Doman-Specific Languages

 
 
By Darryl K. Taft  |  Posted 2008-10-29 Email Print this article Print
 
 
 
 
 
 
 


 

What's your stance on DSLs [domain-specific languages] and their effectiveness?

Well, I'm not the expert on that.  I just want to say that.  I've talked to Charles Simonyi on that. And, you know, if you really want to write a good article about that-and it has nothing to do with Microsoft technologies. ... But this is a guy who's truly into this, and he's a lot more in touch with customers.  He's shown me examples of DSLs that have been quickly whipped up for a specific business customer, and it works. You know, once they get exposed to it, it's extremely productive. But I have not in my career been exposed enough to those situations where I could actually draw a pattern to see how much of this is going to be used by the programmer who's closest to the businessperson, or really by the businessperson. I just can't tell.

It's like I don't want to get trapped in the same thing when we were in the 4GL era of, well, everybody is just going to draw these flowcharts, and it's all going to be goodness; it just didn't work out that way.

That's why I was curious ... because of that potential effect.

I'll just say it this way. I think there's a ... in terms of my leadership style I keep on trying to draw out of these people who build these things under Bob [Muglia] to show me the concrete connections as to how to get from where you are to where you will be, so that you don't end up building a big sandbox that nobody ends up using. There's that danger with any brilliant engineers and designers.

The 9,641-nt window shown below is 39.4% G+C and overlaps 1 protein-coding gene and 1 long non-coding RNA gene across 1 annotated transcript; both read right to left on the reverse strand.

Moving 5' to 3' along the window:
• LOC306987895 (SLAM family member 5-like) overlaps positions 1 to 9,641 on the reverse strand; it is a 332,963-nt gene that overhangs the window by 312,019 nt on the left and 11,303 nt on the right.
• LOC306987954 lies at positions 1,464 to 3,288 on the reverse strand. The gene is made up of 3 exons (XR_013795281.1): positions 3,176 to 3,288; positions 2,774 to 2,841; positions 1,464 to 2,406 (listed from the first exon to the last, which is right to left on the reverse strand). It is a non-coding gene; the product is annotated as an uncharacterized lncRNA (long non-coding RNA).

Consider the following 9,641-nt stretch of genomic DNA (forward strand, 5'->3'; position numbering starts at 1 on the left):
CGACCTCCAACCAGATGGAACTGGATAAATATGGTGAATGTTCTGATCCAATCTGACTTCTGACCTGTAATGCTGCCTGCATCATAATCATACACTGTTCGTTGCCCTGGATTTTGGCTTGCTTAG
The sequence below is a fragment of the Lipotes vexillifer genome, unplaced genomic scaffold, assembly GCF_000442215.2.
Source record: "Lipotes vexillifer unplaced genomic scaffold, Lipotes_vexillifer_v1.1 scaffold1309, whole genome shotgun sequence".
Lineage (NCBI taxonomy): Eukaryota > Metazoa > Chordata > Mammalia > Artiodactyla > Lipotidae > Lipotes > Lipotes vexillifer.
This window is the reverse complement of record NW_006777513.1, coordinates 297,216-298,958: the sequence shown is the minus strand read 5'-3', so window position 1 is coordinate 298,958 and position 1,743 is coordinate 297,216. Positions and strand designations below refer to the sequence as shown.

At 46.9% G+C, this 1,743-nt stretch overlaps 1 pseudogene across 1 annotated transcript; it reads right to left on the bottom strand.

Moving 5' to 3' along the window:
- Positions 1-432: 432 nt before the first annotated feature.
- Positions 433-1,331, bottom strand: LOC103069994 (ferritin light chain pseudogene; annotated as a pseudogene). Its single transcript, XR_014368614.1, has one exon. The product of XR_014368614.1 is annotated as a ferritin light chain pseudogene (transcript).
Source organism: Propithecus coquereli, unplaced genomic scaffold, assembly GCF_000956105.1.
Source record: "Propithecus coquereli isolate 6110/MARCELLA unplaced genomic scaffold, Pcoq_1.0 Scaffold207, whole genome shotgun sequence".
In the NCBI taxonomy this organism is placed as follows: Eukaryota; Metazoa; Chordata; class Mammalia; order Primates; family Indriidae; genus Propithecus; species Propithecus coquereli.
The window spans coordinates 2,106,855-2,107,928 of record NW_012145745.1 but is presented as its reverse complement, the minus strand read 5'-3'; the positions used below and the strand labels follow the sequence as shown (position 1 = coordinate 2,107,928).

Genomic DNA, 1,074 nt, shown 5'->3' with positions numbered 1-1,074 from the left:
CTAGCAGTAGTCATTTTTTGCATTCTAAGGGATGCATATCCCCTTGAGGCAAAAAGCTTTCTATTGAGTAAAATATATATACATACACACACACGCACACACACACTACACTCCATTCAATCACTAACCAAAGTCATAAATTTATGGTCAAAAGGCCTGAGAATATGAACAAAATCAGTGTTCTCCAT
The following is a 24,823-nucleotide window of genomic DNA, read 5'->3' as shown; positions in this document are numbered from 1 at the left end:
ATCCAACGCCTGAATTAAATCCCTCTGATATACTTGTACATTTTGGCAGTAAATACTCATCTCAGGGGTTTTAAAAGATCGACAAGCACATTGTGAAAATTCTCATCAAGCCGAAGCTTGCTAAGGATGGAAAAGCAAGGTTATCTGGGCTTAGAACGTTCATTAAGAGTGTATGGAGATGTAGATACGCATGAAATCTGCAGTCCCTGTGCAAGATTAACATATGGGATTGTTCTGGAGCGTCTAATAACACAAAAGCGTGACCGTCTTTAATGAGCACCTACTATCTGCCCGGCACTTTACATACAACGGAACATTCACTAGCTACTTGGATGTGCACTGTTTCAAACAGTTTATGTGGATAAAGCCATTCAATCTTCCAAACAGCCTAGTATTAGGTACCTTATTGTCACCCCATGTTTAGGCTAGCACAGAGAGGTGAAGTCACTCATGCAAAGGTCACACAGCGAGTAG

But ... I absolutely believe in the value of modeling, unquestionably believe in the value of modeling.   

Yeah, and that actually was where I was headed with that question-the whole sandbox issue.

You'll definitely see some of that.  You know, I'm not going to deny that. But they wouldn't be allowed to do this unless there weren't also ... you may not be aware of this.  All the way into the field there are connections.  David Vaskevitch has a group that in essence does briefings with enterprise customers, shows them the most recent stuff, and tries to do some level of plausibility connection between what people are actually doing and what's being built.  The connection is not completely there yet, and in PDC you're not going to see that.

But if it works as planned, it  seems like it could be a big shortcut compared with what some others might be doing.

Well, you're more familiar-I'm being very straight-you're more familiar with that than I am at a detail level.  I'm just trying to make sure that the two connections that I can make happen, happen.  One is to make sure that they keep staying in touch with the customer, and one is to make sure that for the people who are actually racing to a solution like the Azure ... they use it very pragmatically.  They weren't worrying about the theory of modeling and all the generality of it.  They did it because they needed it and it works; it's the best way of doing it. And connecting that power back into those tools at the same time. I'm feeling good that we're going in the right direction.



 
 
 
 
Darryl K. Taft covers the development tools and developer-related issues beat from his office in Baltimore. He has more than 10 years of experience in the business and is always looking for the next scoop. Taft is a member of the Association for Computing Machinery (ACM) and was named 'one of the most active middleware reporters in the world' by The Middleware Co. He also has his own card in the 'Who's Who in Enterprise Java' deck.
 
 
 
 
 
 
 

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